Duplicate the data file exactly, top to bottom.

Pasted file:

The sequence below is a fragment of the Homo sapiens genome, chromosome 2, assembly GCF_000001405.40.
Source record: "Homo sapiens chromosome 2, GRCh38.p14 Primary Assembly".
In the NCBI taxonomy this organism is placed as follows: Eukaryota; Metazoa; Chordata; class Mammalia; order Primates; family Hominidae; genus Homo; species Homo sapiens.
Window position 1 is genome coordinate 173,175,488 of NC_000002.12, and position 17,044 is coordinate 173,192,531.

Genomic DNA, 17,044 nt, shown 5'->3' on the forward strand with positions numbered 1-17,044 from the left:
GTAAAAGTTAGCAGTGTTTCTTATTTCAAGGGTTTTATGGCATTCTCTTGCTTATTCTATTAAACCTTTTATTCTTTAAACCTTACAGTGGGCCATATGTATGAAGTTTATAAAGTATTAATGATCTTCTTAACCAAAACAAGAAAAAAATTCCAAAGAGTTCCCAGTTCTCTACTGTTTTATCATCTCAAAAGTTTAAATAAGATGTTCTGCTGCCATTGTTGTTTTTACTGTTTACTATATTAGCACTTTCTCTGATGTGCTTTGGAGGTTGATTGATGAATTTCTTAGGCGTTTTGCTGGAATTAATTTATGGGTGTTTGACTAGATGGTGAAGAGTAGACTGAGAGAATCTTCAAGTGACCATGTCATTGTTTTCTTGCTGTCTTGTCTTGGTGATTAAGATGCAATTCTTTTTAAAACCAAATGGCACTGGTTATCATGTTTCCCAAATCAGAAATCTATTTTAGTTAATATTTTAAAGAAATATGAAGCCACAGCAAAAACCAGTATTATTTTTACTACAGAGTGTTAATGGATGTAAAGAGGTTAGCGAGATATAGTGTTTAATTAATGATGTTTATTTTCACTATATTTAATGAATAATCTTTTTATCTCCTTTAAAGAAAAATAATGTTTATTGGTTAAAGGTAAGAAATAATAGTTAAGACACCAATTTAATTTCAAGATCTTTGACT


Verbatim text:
The sequence below is a fragment of the Homo sapiens genome, chromosome 2, assembly GCF_000001405.40.
Source record: "Homo sapiens chromosome 2, GRCh38.p14 Primary Assembly".
In the NCBI taxonomy this organism is placed as follows: Eukaryota; Metazoa; Chordata; class Mammalia; order Primates; family Hominidae; genus Homo; species Homo sapiens.
Window position 1 is genome coordinate 173,175,488 of NC_000002.12, and position 17,044 is coordinate 173,192,531.

Genomic DNA, 17,044 nt, shown 5'->3' on the forward strand with positions numbered 1-17,044 from the left:
GTAAAAGTTAGCAGTGTTTCTTATTTCAAGGGTTTTATGGCATTCTCTTGCTTATTCTATTAAACCTTTTATTCTTTAAACCTTACAGTGGGCCATATGTATGAAGTTTATAAAGTATTAATGATCTTCTTAACCAAAACAAGAAAAAAATTCCAAAGAGTTCCCAGTTCTCTACTGTTTTATCATCTCAAAAGTTTAAATAAGATGTTCTGCTGCCATTGTTGTTTTTACTGTTTACTATATTAGCACTTTCTCTGATGTGCTTTGGAGGTTGATTGATGAATTTCTTAGGCGTTTTGCTGGAATTAATTTATGGGTGTTTGACTAGATGGTGAAGAGTAGACTGAGAGAATCTTCAAGTGACCATGTCATTGTTTTCTTGCTGTCTTGTCTTGGTGATTAAGATGCAATTCTTTTTAAAACCAAATGGCACTGGTTATCATGTTTCCCAAATCAGAAATCTATTTTAGTTAATATTTTAAAGAAATATGAAGCCACAGCAAAAACCAGTATTATTTTTACTACAGAGTGTTAATGGATGTAAAGAGGTTAGCGAGATATAGTGTTTAATTAATGATGTTTATTTTCACTATATTTAATGAATAATCTTTTTATCTCCTTTAAAGAAAAATAATGTTTATTGGTTAAAGGTAAGAAATAATAGTTAAGACACCAATTTAATTTCAAGATCTTTGACT